In these three instances, the ROI model ought to incorporate a downward moderating effect on total ROI. While these programs may generate benefits in health, they are likely to increase the total costs at a higher rate in the short term, and thus decrease ROI. Thus, the percentages that are inputted by the user in the Access effect column create additional costs to the program. Specifically, the percentage is an assumption made by the user of the new patients added to the total program subpopulation (an entrance effect) or of additional services consumed due to the program’s encouragement of additional health care consumption (an expansion effect). So, for example, a CHW who is tasked with reaching high-cost diabetic patients in order to improve medication adherence – an expansion effect – may also unintentionally inform a neighbor or family member about how to access similar health care services – an entrance effect.21 This newly reached individual now may have access to care (a benefit), but also introduces a cost to the program. Note that only programs deemed by the user to be entrance programs or have expansion effects ought to receive a percentage score entered in the Access effect column. For programs that are effectiveness programs or produce substitute effects, the user ought to leave Access effect cells blank since, as noted above, these programs’ Access effects have already been captured in the Savings and Health effects columns.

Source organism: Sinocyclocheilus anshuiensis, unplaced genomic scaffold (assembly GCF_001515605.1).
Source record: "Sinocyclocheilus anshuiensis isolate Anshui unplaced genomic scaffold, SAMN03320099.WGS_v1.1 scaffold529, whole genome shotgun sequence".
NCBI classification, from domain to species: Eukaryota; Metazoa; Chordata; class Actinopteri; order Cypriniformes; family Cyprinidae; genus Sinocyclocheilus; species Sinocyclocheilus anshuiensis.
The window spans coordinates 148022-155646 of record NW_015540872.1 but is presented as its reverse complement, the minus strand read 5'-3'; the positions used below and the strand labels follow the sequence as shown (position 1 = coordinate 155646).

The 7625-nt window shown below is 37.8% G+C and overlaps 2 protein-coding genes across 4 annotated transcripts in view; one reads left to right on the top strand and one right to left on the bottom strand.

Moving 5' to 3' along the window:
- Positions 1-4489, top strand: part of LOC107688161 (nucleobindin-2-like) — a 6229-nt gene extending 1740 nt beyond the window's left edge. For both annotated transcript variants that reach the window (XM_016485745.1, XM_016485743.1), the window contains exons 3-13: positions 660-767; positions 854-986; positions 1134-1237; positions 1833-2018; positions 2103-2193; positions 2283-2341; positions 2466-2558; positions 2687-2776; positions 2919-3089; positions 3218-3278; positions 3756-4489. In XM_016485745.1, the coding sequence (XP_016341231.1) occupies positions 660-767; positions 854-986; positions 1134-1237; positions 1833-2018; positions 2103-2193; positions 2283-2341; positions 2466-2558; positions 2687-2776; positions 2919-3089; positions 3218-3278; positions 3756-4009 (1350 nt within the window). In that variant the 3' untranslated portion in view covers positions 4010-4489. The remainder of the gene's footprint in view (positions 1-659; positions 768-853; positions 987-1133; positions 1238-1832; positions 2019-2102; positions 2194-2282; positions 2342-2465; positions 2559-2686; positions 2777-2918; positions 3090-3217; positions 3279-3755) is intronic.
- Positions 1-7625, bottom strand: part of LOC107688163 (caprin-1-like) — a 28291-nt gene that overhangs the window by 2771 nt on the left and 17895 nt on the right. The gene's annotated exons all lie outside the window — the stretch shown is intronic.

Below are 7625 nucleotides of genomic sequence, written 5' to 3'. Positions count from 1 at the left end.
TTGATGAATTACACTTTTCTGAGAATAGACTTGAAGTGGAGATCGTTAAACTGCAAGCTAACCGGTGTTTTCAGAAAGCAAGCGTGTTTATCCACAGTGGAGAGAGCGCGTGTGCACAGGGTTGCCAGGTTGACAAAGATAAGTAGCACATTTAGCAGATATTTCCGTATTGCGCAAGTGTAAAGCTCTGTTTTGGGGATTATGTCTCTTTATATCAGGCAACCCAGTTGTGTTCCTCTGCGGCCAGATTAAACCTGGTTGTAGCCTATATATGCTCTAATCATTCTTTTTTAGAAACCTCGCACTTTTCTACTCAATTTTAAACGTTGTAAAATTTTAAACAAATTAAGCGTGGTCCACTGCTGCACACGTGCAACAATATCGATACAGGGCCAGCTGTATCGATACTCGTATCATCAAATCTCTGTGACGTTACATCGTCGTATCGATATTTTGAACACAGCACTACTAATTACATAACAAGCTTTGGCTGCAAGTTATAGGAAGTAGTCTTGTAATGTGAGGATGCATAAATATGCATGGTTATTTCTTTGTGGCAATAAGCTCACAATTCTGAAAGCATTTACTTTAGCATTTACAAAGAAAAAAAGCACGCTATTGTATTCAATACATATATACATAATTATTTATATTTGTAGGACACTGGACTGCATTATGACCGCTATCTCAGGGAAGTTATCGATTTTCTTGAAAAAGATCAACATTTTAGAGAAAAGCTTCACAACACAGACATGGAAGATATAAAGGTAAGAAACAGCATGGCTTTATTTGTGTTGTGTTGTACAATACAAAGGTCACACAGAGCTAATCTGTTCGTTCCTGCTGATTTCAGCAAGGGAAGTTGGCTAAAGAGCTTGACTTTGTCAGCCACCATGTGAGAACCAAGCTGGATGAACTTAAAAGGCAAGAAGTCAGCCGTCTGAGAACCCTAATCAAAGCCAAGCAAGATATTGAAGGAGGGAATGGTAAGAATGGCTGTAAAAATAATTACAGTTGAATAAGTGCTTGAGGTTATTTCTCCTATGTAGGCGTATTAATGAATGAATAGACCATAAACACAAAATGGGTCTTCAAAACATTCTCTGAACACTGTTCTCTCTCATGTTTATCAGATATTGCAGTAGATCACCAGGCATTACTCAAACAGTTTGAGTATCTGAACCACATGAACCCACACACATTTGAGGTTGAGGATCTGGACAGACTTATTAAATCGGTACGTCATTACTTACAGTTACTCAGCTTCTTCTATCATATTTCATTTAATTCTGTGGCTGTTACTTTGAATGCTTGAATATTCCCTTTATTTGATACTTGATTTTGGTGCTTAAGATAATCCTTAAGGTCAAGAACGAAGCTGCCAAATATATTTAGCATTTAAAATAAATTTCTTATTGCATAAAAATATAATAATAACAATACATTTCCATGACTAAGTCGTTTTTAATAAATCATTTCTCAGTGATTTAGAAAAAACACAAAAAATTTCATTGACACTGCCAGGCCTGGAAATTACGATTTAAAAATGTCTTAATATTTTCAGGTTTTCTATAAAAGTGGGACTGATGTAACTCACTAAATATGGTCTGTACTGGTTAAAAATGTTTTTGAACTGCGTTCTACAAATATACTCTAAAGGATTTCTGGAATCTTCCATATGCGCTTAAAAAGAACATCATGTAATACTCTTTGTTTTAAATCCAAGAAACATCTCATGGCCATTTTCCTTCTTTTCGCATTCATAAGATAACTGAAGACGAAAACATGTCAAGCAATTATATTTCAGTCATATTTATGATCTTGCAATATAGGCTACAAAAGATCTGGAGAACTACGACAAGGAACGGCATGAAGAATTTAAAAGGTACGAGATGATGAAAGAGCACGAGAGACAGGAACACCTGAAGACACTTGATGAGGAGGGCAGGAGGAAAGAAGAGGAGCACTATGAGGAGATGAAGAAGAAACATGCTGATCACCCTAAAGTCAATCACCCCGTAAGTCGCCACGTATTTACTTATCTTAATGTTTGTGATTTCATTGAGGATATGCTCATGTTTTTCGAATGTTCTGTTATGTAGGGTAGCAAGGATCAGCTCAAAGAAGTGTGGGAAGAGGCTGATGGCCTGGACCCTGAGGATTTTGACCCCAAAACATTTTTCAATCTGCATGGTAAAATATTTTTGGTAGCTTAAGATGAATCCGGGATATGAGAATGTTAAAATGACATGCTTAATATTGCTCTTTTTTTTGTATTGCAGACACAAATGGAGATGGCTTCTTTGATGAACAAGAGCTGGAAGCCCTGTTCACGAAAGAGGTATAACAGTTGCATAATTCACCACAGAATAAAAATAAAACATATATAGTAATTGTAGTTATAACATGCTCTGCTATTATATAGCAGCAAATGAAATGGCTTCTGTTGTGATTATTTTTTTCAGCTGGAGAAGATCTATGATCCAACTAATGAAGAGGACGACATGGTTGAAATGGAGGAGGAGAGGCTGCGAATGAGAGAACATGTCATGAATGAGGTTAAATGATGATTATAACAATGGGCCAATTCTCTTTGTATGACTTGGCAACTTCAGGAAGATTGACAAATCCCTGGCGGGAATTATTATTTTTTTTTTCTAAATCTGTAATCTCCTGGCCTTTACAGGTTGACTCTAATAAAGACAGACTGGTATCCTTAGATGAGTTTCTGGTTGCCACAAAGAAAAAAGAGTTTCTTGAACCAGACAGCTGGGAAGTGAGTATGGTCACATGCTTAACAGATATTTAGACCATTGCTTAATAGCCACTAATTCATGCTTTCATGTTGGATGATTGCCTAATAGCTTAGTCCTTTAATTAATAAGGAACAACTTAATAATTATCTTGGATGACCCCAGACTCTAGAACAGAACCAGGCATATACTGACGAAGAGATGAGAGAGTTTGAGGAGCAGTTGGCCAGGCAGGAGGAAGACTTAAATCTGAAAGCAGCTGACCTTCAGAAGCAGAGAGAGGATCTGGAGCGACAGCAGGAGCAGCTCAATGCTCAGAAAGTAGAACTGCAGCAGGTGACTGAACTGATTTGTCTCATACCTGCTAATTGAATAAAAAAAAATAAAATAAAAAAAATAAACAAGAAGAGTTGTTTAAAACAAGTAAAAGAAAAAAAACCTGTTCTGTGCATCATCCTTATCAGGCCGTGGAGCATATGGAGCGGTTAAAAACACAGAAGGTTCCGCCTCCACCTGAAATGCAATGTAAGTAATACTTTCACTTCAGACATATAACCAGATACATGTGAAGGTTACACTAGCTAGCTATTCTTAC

Finally, we note that the access-related output of the model is a positive integer score that can be interpreted in one of two ways, depending on whether the program is entrance based or expansion based. For the former, the integer is to be interpreted as the number of individuals who have gained access to the health care system (eg, a patient develops a regular source of care for the first time). The model at baseline assumes these individuals are brought into the health system at the mean level of patient expenditures, though the user can alter this. For the latter, the integer is to be interpreted as the dollar amount attributed to treatment expansion (eg, a patient loses significant weight through exercise, but now needs a knee transplant). The Access effect is cumulatively measured. That is, if a new patient enters via an expansion program or experiences treatment expansion, those new annual costs are held constant and counted in each subsequent year.